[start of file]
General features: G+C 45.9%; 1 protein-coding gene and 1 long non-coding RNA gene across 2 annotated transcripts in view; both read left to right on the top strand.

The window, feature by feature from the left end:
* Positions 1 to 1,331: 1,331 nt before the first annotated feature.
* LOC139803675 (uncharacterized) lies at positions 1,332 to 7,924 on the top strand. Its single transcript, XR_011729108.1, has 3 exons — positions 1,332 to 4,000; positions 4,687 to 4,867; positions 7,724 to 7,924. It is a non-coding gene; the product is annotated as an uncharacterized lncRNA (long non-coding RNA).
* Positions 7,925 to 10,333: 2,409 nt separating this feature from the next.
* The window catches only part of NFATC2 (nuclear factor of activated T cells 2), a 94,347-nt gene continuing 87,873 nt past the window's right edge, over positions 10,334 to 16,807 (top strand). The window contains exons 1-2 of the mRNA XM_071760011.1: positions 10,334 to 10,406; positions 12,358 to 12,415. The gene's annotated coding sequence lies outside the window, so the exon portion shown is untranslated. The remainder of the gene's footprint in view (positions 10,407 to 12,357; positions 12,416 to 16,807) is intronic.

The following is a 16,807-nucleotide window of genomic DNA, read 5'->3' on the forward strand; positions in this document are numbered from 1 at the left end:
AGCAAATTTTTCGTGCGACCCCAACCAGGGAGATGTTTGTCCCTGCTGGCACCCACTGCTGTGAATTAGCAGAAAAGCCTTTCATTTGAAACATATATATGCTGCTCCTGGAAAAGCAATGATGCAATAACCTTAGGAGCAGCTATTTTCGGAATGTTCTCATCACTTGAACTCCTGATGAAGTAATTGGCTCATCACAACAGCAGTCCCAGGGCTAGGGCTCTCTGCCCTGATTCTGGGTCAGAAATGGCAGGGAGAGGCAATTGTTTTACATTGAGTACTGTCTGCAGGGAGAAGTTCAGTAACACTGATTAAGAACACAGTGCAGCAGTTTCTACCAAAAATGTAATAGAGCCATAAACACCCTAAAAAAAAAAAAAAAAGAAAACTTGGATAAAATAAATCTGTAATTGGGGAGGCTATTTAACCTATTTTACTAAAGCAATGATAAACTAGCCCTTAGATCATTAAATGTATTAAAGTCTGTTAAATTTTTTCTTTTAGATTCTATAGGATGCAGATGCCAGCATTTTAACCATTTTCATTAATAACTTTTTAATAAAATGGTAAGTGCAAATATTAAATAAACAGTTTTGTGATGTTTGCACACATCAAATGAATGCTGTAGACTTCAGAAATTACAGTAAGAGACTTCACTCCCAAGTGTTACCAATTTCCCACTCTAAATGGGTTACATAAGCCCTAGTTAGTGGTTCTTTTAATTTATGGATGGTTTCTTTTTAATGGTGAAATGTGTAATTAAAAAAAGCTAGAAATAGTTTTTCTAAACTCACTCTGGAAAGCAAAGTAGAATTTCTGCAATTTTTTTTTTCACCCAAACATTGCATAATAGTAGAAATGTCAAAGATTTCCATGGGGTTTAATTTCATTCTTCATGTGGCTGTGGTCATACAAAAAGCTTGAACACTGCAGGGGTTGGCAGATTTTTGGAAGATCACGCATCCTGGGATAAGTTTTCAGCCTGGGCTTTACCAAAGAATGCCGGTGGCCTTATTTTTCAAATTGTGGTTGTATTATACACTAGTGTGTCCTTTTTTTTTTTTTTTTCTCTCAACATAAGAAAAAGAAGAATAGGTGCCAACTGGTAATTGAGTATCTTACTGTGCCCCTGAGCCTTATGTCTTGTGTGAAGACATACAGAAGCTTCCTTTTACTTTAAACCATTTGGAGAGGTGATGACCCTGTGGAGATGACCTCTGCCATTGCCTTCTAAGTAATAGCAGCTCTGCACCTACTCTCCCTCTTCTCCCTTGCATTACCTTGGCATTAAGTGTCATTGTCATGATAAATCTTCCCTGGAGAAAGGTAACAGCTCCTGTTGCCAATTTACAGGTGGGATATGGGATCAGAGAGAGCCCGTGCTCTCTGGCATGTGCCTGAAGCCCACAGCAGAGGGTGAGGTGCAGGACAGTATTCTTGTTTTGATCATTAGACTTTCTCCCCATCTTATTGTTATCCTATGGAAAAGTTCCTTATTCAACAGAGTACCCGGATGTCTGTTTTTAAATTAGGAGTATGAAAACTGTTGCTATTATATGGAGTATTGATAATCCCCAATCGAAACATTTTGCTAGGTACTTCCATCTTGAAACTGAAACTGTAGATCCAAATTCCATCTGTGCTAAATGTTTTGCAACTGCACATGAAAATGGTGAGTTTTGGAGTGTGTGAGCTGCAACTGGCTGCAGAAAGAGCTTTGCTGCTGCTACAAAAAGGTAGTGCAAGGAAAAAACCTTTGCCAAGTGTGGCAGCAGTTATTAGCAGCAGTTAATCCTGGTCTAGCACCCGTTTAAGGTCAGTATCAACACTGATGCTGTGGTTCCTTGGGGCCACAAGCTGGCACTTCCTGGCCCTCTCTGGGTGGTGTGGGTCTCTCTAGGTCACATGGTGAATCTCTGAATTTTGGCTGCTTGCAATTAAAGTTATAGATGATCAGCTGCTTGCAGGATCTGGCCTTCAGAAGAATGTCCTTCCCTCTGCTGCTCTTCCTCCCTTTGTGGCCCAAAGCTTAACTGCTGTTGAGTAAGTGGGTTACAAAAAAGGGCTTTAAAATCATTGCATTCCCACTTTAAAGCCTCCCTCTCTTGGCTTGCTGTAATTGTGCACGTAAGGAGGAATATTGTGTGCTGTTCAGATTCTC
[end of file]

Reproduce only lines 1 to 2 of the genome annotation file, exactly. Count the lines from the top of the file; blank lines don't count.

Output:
General features: G+C 45.9%; 1 protein-coding gene and 1 long non-coding RNA gene across 2 annotated transcripts in view; both read left to right on the top strand.

The window, feature by feature from the left end: